New York animals were also horribly affected by 9/11, including a Boston terrier named Gabriel
A month into our marriage, my new husband and I brought a scruffy, six-month-old Boston terrier to our home in North Carolina. We had driven an hour to visit a breeder and then fell in love with the pup the breeder called a “misfit”.
“Li’l Rocky does not meet breed standards as he already weighs over 30 pounds,” the breeder warned. “Also, his nose isn’t Boston’s favorite nose. It’s long instead of chunky, and it’s out of proportion to his body. While he was buzzing, I studied the paws short of the dog, his robust chest, his protruding eyes and I fell in love.
“Let’s take him home with us,” I whispered to Brian. He nodded.
We didn’t know much about Boston terrier breed standards, but we knew Li’l Rocky needed a name change, so we thought about the situation on the way home. “Well, we live on Gabriel’s Bend drive; we could call him Gabriel,” Brian suggested.
Stroking his fur, I added, “He looks like a little angel. We could call her Gaby for short.
When we arrived home, Little Rocky, now Gabriel, seemed delighted with the two acres of countryside available to him. And we were thrilled with our new addition to the family.
But we were a little apprehensive about how this country dog would adjust when we returned to New York the following July, moving from a house with two acres of grass to an 800 square foot apartment on the 24th floor in the financial district. However, Gaby didn’t look shabby and he particularly enjoyed our 300 square foot terrace, which was also my favorite spot. While I sipped my coffee and gazed out at the Twin Towers – just six blocks away – Gaby lay on her side on the red brick floor and soaked up the sun.
Several times a day, I left Gabriel and went for a walk. I loved that my country dog adapted so easily to city life and his new “yard”. We walked to nearby Battery Park, at the southern tip of Manhattan Island, and gazed at the Statue of Liberty. Then we would make our way to the World Trade Center to explore Austin J. Tobin Square.
But our fun adaptation to city life fell apart just two months after we moved to Manhattan. On the morning of September 11, 2001, Brian and I stood on our patio watching smoke billow from the North Tower of the World Trade Center, alarmed and bewildered by reports that a small plane had struck the skyscraper. Suddenly a passenger jet roared overhead and flew straight into the South Tower.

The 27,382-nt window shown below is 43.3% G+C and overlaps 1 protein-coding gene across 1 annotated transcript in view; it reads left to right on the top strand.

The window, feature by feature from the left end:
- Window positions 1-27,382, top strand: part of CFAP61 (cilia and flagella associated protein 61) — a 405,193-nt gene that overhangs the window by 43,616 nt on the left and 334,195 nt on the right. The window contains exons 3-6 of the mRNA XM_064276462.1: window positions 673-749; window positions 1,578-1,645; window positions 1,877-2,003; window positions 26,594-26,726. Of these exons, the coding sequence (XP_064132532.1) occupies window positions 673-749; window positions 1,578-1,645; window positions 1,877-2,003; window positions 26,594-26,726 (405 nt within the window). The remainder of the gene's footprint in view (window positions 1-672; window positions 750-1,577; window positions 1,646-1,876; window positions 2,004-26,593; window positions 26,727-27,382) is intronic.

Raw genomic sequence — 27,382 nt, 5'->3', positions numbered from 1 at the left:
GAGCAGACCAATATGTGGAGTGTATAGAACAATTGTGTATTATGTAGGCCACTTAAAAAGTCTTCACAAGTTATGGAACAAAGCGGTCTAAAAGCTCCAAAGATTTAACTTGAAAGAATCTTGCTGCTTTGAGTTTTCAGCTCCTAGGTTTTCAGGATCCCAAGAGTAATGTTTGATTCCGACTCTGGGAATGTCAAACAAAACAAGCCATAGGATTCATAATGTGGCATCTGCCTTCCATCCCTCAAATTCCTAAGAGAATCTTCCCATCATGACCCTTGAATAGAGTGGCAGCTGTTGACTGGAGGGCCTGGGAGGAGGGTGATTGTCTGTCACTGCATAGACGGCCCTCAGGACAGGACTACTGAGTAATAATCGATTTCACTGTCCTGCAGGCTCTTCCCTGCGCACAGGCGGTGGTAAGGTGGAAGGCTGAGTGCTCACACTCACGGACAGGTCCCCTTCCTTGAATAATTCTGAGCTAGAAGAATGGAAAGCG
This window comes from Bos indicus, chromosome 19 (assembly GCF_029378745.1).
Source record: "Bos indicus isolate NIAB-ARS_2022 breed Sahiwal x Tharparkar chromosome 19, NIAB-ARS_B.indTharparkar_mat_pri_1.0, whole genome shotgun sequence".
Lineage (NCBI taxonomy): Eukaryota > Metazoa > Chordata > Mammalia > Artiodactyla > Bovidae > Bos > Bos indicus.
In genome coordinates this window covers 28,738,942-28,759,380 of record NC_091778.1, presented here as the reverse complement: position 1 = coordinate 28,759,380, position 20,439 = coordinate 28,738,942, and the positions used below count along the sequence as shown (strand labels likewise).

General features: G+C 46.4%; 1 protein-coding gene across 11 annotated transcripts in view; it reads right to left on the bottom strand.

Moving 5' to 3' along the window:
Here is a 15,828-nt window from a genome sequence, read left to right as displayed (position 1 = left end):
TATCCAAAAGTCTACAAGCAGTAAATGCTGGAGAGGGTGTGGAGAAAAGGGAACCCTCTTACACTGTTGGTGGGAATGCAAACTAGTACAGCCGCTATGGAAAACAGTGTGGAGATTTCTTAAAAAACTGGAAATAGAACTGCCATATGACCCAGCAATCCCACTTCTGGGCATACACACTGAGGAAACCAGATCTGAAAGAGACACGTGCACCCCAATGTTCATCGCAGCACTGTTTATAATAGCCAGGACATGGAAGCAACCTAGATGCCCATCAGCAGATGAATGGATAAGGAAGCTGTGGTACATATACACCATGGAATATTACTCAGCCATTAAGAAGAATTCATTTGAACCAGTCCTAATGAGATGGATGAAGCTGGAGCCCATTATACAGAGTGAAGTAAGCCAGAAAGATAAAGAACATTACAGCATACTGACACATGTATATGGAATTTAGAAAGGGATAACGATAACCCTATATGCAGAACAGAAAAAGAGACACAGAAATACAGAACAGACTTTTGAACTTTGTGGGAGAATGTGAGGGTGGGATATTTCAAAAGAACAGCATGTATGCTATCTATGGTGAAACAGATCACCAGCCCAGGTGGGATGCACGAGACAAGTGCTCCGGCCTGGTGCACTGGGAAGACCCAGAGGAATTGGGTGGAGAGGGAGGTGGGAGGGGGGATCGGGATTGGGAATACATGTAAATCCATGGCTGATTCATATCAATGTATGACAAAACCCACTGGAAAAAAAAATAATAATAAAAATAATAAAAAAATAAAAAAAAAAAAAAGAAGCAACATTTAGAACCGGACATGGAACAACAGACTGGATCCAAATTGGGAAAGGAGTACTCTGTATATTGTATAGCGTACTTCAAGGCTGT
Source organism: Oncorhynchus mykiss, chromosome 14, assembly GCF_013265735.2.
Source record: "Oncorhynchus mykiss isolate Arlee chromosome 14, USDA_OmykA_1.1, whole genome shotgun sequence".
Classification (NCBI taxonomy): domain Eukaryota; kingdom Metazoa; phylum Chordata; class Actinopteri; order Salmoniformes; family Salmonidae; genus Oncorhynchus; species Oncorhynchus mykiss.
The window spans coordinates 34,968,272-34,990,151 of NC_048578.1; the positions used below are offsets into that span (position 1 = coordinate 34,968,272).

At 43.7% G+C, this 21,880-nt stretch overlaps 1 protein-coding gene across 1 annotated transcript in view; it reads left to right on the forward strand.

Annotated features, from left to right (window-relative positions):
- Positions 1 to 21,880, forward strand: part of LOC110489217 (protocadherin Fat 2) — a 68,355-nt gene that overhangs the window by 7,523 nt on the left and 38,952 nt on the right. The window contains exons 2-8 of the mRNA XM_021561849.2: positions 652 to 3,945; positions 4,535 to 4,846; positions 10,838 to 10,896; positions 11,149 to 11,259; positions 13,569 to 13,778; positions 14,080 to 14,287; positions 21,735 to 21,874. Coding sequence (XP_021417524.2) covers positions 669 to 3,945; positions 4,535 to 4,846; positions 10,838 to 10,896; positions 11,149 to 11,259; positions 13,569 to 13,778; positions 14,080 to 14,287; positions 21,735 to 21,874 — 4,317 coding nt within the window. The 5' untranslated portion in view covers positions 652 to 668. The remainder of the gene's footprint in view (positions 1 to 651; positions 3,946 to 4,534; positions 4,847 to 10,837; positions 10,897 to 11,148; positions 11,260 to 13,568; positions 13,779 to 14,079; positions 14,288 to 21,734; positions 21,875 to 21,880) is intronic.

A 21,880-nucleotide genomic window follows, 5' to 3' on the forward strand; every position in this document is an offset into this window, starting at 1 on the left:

The impact threw us backwards into our living room and knocked us out briefly. When I regained consciousness, a terrified Gabriel was moaning and panting as he jumped onto my chest. Panicked, I jumped to my feet and rushed out of the apartment, barefoot and still wearing my cotton nightgown.
Brian grabbed Gabriel, threw him over his shoulder, and then we galloped down 24 floors. As they took refuge in nearby Battery Park, the ground began to shake suddenly and without warning. Thousands of people started screaming in terror when we realized a tower was falling.
People were running blindly in all directions, dodging trees, jumping through bushes and catapulting themselves over railings. The park had become a giant obstacle course. I froze in terror like a mass of Something hit me in the face. Grime filled my nose and mouth, covered my pajamas, and coated every pore of my unprotected skin.
I looked at Gaby who was panting heavily, her mouth hanging open and her tongue hanging out, shaking with fear. He started licking his fur. “Stop!” I screamed through the dress I had on over my nose and mouth and pushed his head to the side. I understood that Gabriel was just trying to clean himself up, but I was worried about what he was ingesting.
After about three hours of wandering in a storm of dust and smoke, we managed to board a boat bound for New Jersey that had been sent to evacuate us from Manhattan Island.
For two days, Gabriel constantly vomited. We found a vet near us at my friend’s apartment. After observing Gabriel overnight, the vet updated us on his condition, informing us that Gaby had cuts to his esophagus and was in severe respiratory distress.
I had read in the paper that the dust that covered us when the towers fell was filled with powdered concrete, asbestos, jet fuel, glass, wood particles, pulverized electrical equipment and even leftovers humans. The animals are low to the ground, so they couldn’t help but breathe in this toxic dust more directly than humans. I recalled memories of Gabriel running through the dust, tongue hanging out, trying to lick it off his fur.
As the vet rattled off the list of ailments, Brian and I grew more and more worried. I wondered if the vet was implying that Gabriel might not survive, but I was too scared to ask him. We picked up Gaby and returned to our temporary home, as we weren’t able to return to our apartment yet.
We were able to come back a few weeks later and had to deal with dirt and debris for months. But Gabriel slowly improved. And U.S. too.
Years later, we discovered that Gabriel had rare stomach cancer. Brian and I said goodbye to Gabriel on May 12, 2009. We were heartbroken at his death and blamed 9/11 for his untimely death. But we also felt blessed to have loved this little creature during its time on earth, just as we felt lucky to have survived the attacks together. Twenty-one years after the attacks of September 11, 2001, we also feel grateful to be still alive. But we still mourn our angel Gabriel, as well as the nearly 3,000 humans who died that day. We will do this for the rest of our lives.